When the name Jeremy Piven comes to mind, it is most often in the context of Ari Gold, the character he played for eight seasons on HBO’s hit series “Entourage.”
Gold was a ruthless celebrity agent, and not a particularly nice guy. Piven’s spot-on portrayal of that character earned him three Emmy Awards and a Golden Globe.
Unpredictably, the classically trained, Jewish actor has pivoted career paths and is now touring the country with a stand-up routine. He was in Pittsburgh last weekend to perform four shows at the Improv at the Waterfront, and to join congregants of Tree of Life*Or L’Simcha for Saturday morning services. He was given an aliyah, and joined the congregation for Shabbat lunch.
When he heard about the massacre here on Oct. 27, “I felt kind of helpless and so far away,” said Piven, speaking by phone from New York prior to his arrival in Pittsburgh. “At that time, I immediately scheduled the next possible time to perform in that area. Unfortunately, it wasn’t until a few months away, so it’s been a little bit of time, but I still wanted to go and be around everyone and pay my respects and be around some good energy.”
Piven was raised Jewish. He said he has been “observing my whole life, and was bar mitzvahed, and love being part of the Jewish community.”
Most recently seen as a series regular in the CBS television series “Wisdom of the Crowd,” Piven also portrayed Harry Gordon Selfridge in the PBS series “Mr. Selfridge.” He is a veteran of stage as well, but about a year ago, he launched his career as a stand-up comedian.
“It’s all part of the journey, because I am lucky to have been classically trained, but at the same time, I also grew up performing sketch comedy,” he said. “My first job out of college was performing with Second City, which is basically improvising on your feet with a group of actors. And stand-up, at times, is improvising on your feet alone. So I think it is the same engine, but a different gear.”
His turn as a comic “may confuse people,” he acknowledged. “There will be people who will doubt me and, as you know from being Jewish, we’ve been counted out and we’ve been underdogs for centuries, so I welcome that, and I love the opportunity to rise to the occasion.”
In January, Piven took his stand-up routine to Israel, playing shows in both Jerusalem and Tel Aviv.
“It was amazing,” he said. “I was kind of shocked because I didn’t know how many of the pop culture references that they would get, and they got them all.”
Israel, he said, “is such a beautiful miracle. It’s such a young country, and they are all so vibrant, and it was just a lesson being there. I loved the energy of the place. And they have their own specific rites of passage, and part of it is going to the army, so people are incredibly well-equipped and hard-working and yet really know how to be present and have a good time and celebrate their freedom. So there is a lot to be learned from the Israelis.”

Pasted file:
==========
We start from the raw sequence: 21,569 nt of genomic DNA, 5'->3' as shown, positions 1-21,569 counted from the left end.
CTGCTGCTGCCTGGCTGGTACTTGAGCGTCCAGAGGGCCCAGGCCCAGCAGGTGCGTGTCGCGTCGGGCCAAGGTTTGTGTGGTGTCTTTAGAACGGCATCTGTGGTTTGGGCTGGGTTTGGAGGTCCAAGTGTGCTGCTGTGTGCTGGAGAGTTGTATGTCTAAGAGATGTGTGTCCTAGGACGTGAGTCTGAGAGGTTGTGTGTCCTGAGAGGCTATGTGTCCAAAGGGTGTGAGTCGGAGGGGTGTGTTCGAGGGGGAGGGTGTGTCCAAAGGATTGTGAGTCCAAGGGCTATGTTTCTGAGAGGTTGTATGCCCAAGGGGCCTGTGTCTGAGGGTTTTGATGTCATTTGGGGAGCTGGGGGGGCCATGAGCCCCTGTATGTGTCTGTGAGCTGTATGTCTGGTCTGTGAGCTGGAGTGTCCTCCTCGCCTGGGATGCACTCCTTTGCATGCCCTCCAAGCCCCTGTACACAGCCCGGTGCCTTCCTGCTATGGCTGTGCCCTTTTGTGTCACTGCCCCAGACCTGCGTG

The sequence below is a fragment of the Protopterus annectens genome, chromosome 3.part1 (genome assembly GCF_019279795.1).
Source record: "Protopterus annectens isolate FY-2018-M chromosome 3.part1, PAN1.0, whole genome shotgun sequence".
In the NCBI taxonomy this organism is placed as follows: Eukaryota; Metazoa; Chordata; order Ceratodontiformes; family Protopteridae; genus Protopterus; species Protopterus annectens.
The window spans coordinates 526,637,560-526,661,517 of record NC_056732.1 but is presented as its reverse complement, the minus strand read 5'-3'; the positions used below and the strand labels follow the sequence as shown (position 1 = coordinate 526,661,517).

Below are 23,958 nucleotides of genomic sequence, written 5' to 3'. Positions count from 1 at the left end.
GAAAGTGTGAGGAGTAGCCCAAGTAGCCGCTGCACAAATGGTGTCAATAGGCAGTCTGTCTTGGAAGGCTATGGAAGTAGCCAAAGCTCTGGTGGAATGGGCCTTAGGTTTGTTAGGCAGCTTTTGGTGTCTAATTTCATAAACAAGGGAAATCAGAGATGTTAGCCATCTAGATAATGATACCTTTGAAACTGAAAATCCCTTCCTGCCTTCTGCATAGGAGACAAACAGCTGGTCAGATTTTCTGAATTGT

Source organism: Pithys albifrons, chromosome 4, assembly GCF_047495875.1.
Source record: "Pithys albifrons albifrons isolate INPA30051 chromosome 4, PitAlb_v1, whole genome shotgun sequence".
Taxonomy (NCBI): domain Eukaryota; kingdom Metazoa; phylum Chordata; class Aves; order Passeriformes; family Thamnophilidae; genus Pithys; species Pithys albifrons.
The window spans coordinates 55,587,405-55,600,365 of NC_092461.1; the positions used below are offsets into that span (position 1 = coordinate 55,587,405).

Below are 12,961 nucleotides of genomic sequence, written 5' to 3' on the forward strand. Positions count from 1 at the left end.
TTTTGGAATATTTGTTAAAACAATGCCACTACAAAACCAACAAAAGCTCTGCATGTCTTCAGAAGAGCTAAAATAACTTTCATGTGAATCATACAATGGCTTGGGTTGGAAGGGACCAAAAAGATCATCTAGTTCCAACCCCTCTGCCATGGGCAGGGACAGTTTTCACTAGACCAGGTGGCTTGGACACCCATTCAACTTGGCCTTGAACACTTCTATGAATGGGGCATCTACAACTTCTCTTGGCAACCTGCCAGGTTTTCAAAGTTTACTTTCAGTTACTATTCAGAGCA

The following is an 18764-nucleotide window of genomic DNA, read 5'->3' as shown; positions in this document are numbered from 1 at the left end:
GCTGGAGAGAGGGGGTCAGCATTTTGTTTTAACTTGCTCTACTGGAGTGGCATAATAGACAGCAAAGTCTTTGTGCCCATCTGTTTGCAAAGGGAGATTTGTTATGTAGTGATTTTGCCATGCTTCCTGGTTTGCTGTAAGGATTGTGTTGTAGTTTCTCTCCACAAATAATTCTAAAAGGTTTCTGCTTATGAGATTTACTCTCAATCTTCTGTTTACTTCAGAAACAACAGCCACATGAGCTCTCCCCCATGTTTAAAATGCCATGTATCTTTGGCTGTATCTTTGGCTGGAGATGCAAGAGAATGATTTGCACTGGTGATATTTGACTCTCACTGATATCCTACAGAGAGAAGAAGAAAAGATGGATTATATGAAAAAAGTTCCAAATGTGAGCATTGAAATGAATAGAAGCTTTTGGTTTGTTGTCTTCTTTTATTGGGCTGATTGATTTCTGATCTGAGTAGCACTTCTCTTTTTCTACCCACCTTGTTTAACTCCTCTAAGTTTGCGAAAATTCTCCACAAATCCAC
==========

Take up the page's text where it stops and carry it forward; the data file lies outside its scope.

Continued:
That was Piven’s second visit to the Jewish state. His first was in 2016, along with an entourage of basketball players. He was invited by Omri Casspi, the first Israeli to play in the NBA.
“I was lucky enough to go with a group that was there to draw some attention to Israel in a positive light, which is the way they should be seen,” he said. “We donated a motorcycle which is being used as an ambulance in Israel.”
Although his parents were founders of the famed Piven Theatre Workshop in Evanston, Illinois, performing was not his only interest growing up. He was on his high school football team, and his immersion into jock culture broadened his worldview.
“I was incredibly lucky to be a part of a bunch of different worlds that usually don’t go together, including playing high school football, and also being in the Piven Theatre when I wasn’t on the football field, which was a very interesting combination,” he said. “Very few people get to experience all those worlds, and I highly suggest it to anyone who has a kid growing up.
“At my bar mitzvah, no one knew what to do with the yarmulke — they were using them as frisbees or pocket squares,” he laughed. “So I was incredibly lucky in that way, that I got to experience all different types of people and to learn intrinsically, in my bones, that we are all the same.”
The Piven Theatre also was a very inclusive environment, he said.
“If you couldn’t afford it, the kids would be on scholarship. Whatever it took. One thing that my family is not necessarily good at is business — we are just simply artists. And anyone that wants to come and work with us is welcome and that’s the way we have always been — open-door policy — which is actually the antithesis of the character I played, Ari Gold.
“It’s interesting growing up and being a Chicago stage actor and then being confused for Ari Gold,” he continued. “I was walking down the street just now and a guy — it was very cute — instead of calling me Ari Gold, he called me Ari Goldstein, and said, ‘Can you sign a contract for me?’ That was adorable. I would love to sign that fictional contract.”
Piven opens his show with addressing the fact that he is not his “Entourage” alter ego, he said, “to give people a context for me, to put them at ease and let them know it’s time to laugh. They are hoping I am going to be funny because they don’t know if I can do stand-up or not. And that’s also what the whole exchange is. I love this challenge.” pjc
Toby Tabachnick can be reached at